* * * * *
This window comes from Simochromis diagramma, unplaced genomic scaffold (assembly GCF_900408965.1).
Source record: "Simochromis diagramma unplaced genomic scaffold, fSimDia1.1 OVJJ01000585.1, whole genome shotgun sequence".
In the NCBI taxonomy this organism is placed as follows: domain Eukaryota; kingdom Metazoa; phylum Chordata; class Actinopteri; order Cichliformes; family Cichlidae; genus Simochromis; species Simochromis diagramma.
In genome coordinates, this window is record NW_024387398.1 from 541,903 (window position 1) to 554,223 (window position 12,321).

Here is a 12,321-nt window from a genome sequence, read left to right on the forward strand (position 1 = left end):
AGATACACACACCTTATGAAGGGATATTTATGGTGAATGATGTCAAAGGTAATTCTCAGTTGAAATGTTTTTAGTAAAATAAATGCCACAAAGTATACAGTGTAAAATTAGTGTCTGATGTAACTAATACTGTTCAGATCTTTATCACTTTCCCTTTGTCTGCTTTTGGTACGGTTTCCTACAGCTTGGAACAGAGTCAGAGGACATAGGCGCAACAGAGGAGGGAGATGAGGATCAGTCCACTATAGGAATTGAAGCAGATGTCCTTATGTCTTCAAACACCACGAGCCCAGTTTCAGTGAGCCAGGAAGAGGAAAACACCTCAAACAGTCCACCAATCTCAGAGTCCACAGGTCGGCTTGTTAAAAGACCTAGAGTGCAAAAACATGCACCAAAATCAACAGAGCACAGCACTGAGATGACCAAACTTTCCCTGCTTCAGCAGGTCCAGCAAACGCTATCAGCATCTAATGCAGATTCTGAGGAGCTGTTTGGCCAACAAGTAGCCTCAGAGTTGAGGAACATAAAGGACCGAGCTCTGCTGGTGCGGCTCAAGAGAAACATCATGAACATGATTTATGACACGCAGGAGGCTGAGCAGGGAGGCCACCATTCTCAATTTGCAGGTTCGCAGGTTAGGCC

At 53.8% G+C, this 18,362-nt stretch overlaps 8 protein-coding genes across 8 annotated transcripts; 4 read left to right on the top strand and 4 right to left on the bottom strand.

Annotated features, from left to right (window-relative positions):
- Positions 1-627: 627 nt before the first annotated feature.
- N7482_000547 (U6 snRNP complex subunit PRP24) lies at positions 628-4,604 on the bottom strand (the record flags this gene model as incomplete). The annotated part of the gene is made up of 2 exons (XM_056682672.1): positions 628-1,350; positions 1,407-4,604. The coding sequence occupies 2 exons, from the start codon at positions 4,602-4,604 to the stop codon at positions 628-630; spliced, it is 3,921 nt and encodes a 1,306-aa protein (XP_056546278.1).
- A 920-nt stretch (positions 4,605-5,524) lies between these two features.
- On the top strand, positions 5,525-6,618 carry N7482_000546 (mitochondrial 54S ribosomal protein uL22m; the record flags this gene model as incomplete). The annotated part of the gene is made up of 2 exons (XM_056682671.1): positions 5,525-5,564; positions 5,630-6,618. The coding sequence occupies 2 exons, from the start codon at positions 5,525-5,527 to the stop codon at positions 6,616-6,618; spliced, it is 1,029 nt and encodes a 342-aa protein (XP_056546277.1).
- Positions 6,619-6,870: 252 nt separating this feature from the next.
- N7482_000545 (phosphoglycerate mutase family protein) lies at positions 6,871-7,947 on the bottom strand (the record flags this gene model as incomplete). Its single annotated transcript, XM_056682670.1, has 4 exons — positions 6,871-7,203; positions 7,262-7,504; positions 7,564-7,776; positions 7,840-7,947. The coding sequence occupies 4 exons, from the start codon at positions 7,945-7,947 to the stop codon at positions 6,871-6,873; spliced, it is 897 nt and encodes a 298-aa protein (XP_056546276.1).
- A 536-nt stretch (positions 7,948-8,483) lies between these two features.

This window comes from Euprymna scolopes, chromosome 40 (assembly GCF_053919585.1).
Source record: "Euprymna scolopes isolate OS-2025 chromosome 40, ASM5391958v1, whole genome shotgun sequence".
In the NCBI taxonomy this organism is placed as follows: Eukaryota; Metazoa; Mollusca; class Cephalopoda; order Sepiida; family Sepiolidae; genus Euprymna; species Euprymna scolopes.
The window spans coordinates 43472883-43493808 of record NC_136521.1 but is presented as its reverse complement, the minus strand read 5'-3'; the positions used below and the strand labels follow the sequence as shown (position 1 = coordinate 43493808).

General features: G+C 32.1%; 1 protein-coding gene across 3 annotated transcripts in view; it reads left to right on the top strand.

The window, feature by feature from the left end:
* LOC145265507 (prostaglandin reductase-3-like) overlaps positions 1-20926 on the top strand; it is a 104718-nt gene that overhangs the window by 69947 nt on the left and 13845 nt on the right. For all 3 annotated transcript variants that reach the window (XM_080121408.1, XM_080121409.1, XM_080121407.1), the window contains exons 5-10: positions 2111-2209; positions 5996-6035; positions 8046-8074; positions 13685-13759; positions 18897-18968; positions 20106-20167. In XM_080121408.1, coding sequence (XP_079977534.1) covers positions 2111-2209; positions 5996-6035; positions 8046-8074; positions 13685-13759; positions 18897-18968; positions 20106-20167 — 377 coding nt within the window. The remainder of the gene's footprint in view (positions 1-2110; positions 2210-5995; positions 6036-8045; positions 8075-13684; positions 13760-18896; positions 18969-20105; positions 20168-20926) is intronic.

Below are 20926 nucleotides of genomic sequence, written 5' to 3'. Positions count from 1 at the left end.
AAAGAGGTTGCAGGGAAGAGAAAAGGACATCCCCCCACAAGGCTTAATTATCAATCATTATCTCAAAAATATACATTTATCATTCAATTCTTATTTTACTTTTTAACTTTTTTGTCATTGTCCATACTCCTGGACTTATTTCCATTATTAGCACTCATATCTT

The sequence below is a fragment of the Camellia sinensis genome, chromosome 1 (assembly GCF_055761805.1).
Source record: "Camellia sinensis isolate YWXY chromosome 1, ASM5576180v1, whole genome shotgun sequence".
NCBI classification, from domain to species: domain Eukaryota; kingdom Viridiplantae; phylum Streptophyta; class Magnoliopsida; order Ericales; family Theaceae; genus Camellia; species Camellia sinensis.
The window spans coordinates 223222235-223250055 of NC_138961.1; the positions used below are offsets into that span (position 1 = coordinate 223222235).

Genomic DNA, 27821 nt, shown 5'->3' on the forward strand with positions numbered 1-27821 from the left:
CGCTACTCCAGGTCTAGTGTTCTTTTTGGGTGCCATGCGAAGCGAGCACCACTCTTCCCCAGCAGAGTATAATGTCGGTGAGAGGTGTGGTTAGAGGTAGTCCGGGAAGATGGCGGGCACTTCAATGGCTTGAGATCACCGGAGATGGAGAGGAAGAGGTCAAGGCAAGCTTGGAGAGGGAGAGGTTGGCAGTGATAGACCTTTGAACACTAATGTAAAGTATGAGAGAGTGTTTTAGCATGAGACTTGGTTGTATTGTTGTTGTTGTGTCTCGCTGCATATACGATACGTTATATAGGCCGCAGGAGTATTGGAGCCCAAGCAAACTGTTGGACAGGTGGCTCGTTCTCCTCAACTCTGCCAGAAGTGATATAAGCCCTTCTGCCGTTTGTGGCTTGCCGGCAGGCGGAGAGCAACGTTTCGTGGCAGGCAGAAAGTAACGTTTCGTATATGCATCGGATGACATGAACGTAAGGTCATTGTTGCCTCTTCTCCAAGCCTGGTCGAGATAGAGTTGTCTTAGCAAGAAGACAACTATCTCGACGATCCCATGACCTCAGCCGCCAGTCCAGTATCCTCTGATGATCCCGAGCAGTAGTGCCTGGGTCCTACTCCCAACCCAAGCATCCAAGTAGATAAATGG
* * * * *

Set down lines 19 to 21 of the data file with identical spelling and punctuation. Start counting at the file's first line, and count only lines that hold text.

The window spans coordinates 43472883-43493808 of record NC_136521.1 but is presented as its reverse complement, the minus strand read 5'-3'; the positions used below and the strand labels follow the sequence as shown (position 1 = coordinate 43493808).

General features: G+C 32.1%; 1 protein-coding gene across 3 annotated transcripts in view; it reads left to right on the top strand.

The window, feature by feature from the left end: